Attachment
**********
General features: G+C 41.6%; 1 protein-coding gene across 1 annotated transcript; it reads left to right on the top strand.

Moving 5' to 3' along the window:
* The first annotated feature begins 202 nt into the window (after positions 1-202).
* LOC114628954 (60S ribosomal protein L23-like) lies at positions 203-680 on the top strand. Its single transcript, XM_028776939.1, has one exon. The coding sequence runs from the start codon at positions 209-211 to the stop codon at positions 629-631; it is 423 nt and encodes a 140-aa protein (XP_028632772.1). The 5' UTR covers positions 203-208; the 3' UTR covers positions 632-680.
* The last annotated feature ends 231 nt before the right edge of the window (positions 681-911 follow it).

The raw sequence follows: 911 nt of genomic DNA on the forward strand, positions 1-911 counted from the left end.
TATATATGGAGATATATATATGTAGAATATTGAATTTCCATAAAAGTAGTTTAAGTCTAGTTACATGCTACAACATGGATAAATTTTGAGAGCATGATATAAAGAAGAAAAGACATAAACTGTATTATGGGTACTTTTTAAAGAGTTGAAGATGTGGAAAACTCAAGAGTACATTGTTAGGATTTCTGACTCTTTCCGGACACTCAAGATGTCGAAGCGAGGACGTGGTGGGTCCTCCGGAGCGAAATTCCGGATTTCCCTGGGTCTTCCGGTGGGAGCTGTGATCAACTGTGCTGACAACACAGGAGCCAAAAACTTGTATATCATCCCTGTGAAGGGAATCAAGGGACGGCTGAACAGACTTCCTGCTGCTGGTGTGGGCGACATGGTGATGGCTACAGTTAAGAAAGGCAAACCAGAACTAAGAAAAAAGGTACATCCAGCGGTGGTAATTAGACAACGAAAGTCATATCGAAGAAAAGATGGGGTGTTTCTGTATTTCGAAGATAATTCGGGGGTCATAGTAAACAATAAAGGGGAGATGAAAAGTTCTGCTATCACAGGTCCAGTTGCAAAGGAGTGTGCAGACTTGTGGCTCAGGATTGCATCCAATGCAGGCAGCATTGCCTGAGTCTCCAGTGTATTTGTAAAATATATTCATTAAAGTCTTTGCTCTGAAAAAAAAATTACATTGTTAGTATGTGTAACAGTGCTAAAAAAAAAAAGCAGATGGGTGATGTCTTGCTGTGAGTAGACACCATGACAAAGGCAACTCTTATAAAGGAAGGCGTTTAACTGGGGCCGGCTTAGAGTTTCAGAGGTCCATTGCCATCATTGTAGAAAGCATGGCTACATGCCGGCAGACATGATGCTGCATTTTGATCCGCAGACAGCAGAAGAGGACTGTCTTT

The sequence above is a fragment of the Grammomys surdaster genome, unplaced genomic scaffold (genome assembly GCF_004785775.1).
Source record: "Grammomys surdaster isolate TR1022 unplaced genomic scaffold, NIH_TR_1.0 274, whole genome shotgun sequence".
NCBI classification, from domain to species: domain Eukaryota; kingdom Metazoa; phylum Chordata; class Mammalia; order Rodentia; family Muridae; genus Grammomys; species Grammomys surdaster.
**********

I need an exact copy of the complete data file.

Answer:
General features: G+C 41.6%; 1 protein-coding gene across 1 annotated transcript; it reads left to right on the top strand.

Moving 5' to 3' along the window:
* The first annotated feature begins 202 nt into the window (after positions 1-202).
* LOC114628954 (60S ribosomal protein L23-like) lies at positions 203-680 on the top strand. Its single transcript, XM_028776939.1, has one exon. The coding sequence runs from the start codon at positions 209-211 to the stop codon at positions 629-631; it is 423 nt and encodes a 140-aa protein (XP_028632772.1). The 5' UTR covers positions 203-208; the 3' UTR covers positions 632-680.
* The last annotated feature ends 231 nt before the right edge of the window (positions 681-911 follow it).

The raw sequence follows: 911 nt of genomic DNA on the forward strand, positions 1-911 counted from the left end.
TATATATGGAGATATATATATGTAGAATATTGAATTTCCATAAAAGTAGTTTAAGTCTAGTTACATGCTACAACATGGATAAATTTTGAGAGCATGATATAAAGAAGAAAAGACATAAACTGTATTATGGGTACTTTTTAAAGAGTTGAAGATGTGGAAAACTCAAGAGTACATTGTTAGGATTTCTGACTCTTTCCGGACACTCAAGATGTCGAAGCGAGGACGTGGTGGGTCCTCCGGAGCGAAATTCCGGATTTCCCTGGGTCTTCCGGTGGGAGCTGTGATCAACTGTGCTGACAACACAGGAGCCAAAAACTTGTATATCATCCCTGTGAAGGGAATCAAGGGACGGCTGAACAGACTTCCTGCTGCTGGTGTGGGCGACATGGTGATGGCTACAGTTAAGAAAGGCAAACCAGAACTAAGAAAAAAGGTACATCCAGCGGTGGTAATTAGACAACGAAAGTCATATCGAAGAAAAGATGGGGTGTTTCTGTATTTCGAAGATAATTCGGGGGTCATAGTAAACAATAAAGGGGAGATGAAAAGTTCTGCTATCACAGGTCCAGTTGCAAAGGAGTGTGCAGACTTGTGGCTCAGGATTGCATCCAATGCAGGCAGCATTGCCTGAGTCTCCAGTGTATTTGTAAAATATATTCATTAAAGTCTTTGCTCTGAAAAAAAAATTACATTGTTAGTATGTGTAACAGTGCTAAAAAAAAAAAGCAGATGGGTGATGTCTTGCTGTGAGTAGACACCATGACAAAGGCAACTCTTATAAAGGAAGGCGTTTAACTGGGGCCGGCTTAGAGTTTCAGAGGTCCATTGCCATCATTGTAGAAAGCATGGCTACATGCCGGCAGACATGATGCTGCATTTTGATCCGCAGACAGCAGAAGAGGACTGTCTTT

The sequence above is a fragment of the Grammomys surdaster genome, unplaced genomic scaffold (genome assembly GCF_004785775.1).
Source record: "Grammomys surdaster isolate TR1022 unplaced genomic scaffold, NIH_TR_1.0 274, whole genome shotgun sequence".
NCBI classification, from domain to species: domain Eukaryota; kingdom Metazoa; phylum Chordata; class Mammalia; order Rodentia; family Muridae; genus Grammomys; species Grammomys surdaster.